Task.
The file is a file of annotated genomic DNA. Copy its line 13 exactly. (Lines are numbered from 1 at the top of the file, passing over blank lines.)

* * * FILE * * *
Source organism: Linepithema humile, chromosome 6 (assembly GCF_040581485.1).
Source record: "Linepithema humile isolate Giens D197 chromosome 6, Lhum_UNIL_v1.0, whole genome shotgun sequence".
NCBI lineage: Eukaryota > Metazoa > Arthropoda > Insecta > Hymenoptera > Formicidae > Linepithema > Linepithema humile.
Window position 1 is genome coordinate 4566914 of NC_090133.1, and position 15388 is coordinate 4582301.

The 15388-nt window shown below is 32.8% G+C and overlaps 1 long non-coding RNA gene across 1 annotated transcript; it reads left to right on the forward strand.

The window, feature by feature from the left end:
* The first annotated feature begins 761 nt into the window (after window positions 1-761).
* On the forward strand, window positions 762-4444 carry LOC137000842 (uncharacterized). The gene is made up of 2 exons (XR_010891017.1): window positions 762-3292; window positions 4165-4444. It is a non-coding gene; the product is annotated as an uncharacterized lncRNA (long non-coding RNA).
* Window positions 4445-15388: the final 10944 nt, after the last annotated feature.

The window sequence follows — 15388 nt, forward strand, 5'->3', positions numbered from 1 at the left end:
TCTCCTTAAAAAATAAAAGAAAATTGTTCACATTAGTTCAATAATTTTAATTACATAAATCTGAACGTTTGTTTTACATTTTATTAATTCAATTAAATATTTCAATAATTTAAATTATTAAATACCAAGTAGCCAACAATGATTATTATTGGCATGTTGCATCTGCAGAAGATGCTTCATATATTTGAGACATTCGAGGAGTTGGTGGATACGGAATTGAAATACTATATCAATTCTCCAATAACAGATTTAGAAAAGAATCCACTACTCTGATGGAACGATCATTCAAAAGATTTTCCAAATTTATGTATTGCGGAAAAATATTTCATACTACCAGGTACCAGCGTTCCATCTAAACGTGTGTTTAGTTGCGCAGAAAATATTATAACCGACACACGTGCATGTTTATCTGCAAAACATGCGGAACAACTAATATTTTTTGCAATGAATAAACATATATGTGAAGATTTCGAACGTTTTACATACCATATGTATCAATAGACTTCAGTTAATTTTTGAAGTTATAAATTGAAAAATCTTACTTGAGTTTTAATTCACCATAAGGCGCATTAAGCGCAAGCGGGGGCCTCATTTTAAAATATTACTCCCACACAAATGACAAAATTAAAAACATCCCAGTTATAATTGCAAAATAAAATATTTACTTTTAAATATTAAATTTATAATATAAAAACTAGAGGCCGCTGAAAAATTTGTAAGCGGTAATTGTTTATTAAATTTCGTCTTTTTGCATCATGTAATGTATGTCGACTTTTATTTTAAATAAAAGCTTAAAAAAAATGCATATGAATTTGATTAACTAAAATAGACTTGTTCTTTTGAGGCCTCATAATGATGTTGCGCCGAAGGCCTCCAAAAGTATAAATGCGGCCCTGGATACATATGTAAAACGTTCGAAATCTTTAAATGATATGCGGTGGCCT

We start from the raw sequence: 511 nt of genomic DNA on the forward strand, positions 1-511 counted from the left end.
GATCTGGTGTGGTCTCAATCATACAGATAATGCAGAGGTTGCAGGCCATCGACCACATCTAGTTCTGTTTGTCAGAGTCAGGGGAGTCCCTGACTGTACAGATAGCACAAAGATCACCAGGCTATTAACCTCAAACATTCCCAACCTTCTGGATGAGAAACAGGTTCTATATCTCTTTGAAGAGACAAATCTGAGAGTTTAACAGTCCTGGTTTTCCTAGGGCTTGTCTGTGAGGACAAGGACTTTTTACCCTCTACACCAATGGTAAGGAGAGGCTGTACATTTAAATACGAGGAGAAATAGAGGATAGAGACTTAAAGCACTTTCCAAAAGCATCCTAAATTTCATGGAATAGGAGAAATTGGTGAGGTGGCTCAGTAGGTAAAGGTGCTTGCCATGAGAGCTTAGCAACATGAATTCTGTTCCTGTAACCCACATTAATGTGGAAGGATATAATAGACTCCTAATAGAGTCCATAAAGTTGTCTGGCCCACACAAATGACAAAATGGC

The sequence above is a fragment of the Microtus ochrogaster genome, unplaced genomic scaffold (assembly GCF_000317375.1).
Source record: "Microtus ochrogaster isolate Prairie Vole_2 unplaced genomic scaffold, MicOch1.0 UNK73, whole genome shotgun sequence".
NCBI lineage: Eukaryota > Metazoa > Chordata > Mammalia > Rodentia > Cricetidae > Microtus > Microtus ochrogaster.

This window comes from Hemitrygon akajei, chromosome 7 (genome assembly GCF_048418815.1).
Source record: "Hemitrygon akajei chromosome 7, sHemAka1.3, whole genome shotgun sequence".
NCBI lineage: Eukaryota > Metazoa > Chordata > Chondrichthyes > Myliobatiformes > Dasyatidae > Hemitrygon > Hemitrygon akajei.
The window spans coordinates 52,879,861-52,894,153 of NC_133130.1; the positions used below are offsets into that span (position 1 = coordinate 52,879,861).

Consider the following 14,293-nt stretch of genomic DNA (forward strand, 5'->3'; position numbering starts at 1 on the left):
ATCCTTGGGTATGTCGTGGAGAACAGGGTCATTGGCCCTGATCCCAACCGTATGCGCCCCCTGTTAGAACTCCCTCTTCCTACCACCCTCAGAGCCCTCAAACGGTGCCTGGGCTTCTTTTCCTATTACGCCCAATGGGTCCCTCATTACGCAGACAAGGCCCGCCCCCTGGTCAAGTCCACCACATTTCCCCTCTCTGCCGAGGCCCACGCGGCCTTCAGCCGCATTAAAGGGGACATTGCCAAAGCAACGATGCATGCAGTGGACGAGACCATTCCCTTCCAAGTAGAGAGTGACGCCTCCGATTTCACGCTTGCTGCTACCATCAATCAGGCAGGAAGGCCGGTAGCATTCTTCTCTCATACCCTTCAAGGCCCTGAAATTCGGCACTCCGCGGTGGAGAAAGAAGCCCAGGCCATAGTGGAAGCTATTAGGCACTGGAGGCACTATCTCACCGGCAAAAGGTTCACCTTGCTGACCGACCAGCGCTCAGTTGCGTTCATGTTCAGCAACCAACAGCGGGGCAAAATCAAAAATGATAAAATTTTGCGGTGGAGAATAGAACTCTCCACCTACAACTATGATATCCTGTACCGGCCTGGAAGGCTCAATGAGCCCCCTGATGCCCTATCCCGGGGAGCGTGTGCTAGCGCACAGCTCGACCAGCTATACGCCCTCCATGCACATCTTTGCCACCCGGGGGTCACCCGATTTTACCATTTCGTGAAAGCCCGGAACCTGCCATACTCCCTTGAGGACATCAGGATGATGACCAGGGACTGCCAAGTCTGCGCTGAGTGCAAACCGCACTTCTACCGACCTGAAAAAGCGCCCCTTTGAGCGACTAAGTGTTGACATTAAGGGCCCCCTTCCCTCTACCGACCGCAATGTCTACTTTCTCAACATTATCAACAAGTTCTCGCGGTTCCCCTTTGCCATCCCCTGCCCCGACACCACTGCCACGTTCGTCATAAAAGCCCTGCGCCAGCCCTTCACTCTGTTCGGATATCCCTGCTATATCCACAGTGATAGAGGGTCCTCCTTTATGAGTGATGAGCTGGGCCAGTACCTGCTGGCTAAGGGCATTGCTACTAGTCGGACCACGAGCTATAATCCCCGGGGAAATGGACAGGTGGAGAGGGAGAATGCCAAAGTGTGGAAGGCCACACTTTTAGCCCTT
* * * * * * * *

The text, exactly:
GATCTGGTGTGGTCTCAATCATACAGATAATGCAGAGGTTGCAGGCCATCGACCACATCTAGTTCTGTTTGTCAGAGTCAGGGGAGTCCCTGACTGTACAGATAGCACAAAGATCACCAGGCTATTAACCTCAAACATTCCCAACCTTCTGGATGAGAAACAGGTTCTATATCTCTTTGAAGAGACAAATCTGAGAGTTTAACAGTCCTGGTTTTCCTAGGGCTTGTCTGTGAGGACAAGGACTTTTTACCCTCTACACCAATGGTAAGGAGAGGCTGTACATTTAAATACGAGGAGAAATAGAGGATAGAGACTTAAAGCACTTTCCAAAAGCATCCTAAATTTCATGGAATAGGAGAAATTGGTGAGGTGGCTCAGTAGGTAAAGGTGCTTGCCATGAGAGCTTAGCAACATGAATTCTGTTCCTGTAACCCACATTAATGTGGAAGGATATAATAGACTCCTAATAGAGTCCATAAAGTTGTCTGGCCCACACAAATGACAAAATGGC